Employee retention gurus rattle on about the fun stuff managers can encourage to make people happy they work for you — and keep them from going down the road to another employer.

But can there be such a thing as too much fun? According to a new study from researchers at three large U.S. universities, yes.

The study was specific to the hospitality industry, but has implications for other workplaces, too. The researchers — from Penn State, Ohio State and Loyola in Baltimore — interviewed 195 employees of a national restaurant chain, focusing on the effect of “manager support for fun.” (Fun includes things like holiday parties and picnics, company-sponsored athletic teams, public celebrations of work achievements, and recognition of such personal milestones as birthdays and weddings.)

The researchers asked employees to rate how strongly (or not) they agreed with statements like “My managers care about employees having fun on the job” and “My managers try to make working here fun.”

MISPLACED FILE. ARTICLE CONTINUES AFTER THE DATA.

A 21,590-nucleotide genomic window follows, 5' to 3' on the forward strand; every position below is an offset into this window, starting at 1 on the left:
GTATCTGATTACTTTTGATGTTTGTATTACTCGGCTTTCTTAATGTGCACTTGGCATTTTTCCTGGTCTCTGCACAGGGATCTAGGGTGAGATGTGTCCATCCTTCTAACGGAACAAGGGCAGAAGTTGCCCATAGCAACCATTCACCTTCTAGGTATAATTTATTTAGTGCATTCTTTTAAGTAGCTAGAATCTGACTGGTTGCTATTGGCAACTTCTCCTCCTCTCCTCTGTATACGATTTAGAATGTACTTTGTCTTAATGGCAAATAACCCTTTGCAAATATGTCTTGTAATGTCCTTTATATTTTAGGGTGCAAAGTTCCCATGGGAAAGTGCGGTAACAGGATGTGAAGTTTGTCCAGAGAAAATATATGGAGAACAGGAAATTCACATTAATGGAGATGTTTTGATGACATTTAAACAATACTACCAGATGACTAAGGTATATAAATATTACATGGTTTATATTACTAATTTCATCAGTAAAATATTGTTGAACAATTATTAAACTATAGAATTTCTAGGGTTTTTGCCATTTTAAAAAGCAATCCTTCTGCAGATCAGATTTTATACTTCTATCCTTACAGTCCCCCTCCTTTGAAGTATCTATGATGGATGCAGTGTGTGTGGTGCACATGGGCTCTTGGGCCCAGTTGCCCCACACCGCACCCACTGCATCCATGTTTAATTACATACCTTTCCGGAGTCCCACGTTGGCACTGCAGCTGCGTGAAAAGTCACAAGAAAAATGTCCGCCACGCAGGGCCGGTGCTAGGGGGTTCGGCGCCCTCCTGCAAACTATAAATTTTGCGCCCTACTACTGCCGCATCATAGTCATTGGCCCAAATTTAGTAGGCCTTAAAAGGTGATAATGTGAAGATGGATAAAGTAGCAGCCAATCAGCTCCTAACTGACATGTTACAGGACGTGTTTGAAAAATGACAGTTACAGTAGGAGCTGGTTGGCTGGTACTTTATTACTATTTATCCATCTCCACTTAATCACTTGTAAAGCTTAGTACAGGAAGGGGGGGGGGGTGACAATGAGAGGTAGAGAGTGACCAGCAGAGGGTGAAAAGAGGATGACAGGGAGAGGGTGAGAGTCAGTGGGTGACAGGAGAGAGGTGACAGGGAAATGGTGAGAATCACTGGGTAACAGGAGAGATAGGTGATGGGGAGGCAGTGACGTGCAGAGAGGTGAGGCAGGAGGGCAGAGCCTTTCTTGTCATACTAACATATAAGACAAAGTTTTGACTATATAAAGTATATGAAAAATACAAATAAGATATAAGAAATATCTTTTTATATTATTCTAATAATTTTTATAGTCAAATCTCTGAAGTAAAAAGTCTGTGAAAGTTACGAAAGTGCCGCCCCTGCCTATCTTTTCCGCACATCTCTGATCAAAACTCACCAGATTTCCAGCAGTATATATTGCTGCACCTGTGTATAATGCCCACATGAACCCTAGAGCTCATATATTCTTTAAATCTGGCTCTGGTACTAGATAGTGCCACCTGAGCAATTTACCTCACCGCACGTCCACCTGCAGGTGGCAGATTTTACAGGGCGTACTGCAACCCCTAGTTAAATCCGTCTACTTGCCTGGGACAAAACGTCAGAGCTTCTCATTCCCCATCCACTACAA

Surprising results
The results? They may surprise you. The study found unequivocally that:

  • Manager support for fun does reduce turnover among employees of all ages, especially younger ones, but also
  • Manager support for fun correlates with lower productivity among all employees of all ages.

So, bearing #1 in mind, should you as a manager strive to make your workplace fun, so as to retain your people and avoid — as much as possible — having to recruit, train and integrate newbies into your team? Or, with #2 uppermost, should you hold the “fun” to a minimum in order to keep performance up?

The middle way
As with so many things when it comes to managing people, the right answer is probably somewhere in the middle.

Here’s how one of the authors of the study, Penn State assistant professor Michael Tews, put it: “The question becomes, is the productivity loss associated with manager support for fun worth the significant reduction in employee turnover? … The take-home message is that fun can work, but it’s not a panacea. You really have to think about what outcome you are trying to achieve, and you also have to consider the characteristics of your workers.”

For another way of looking at it, consider the wisdom of the Beach Boys in a 1964 hit song. Yes, Mr. and Ms. Manager, by all means promote “Fun, Fun, Fun,” but at appropriate times also be ready to “take the T-Bird away.”

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